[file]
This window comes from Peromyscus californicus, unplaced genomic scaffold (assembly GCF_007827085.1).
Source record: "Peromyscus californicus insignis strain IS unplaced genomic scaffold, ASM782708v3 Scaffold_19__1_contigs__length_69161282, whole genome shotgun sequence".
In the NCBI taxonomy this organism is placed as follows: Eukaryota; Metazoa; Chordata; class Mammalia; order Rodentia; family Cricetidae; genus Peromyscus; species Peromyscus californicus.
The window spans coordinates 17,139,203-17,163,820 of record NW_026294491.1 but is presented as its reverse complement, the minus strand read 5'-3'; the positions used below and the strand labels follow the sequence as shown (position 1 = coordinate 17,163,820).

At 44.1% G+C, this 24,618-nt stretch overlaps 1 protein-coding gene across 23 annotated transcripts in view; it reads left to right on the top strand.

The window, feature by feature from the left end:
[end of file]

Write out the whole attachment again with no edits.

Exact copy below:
This window comes from Peromyscus californicus, unplaced genomic scaffold (assembly GCF_007827085.1).
Source record: "Peromyscus californicus insignis strain IS unplaced genomic scaffold, ASM782708v3 Scaffold_19__1_contigs__length_69161282, whole genome shotgun sequence".
In the NCBI taxonomy this organism is placed as follows: Eukaryota; Metazoa; Chordata; class Mammalia; order Rodentia; family Cricetidae; genus Peromyscus; species Peromyscus californicus.
The window spans coordinates 17,139,203-17,163,820 of record NW_026294491.1 but is presented as its reverse complement, the minus strand read 5'-3'; the positions used below and the strand labels follow the sequence as shown (position 1 = coordinate 17,163,820).

At 44.1% G+C, this 24,618-nt stretch overlaps 1 protein-coding gene across 23 annotated transcripts in view; it reads left to right on the top strand.

The window, feature by feature from the left end: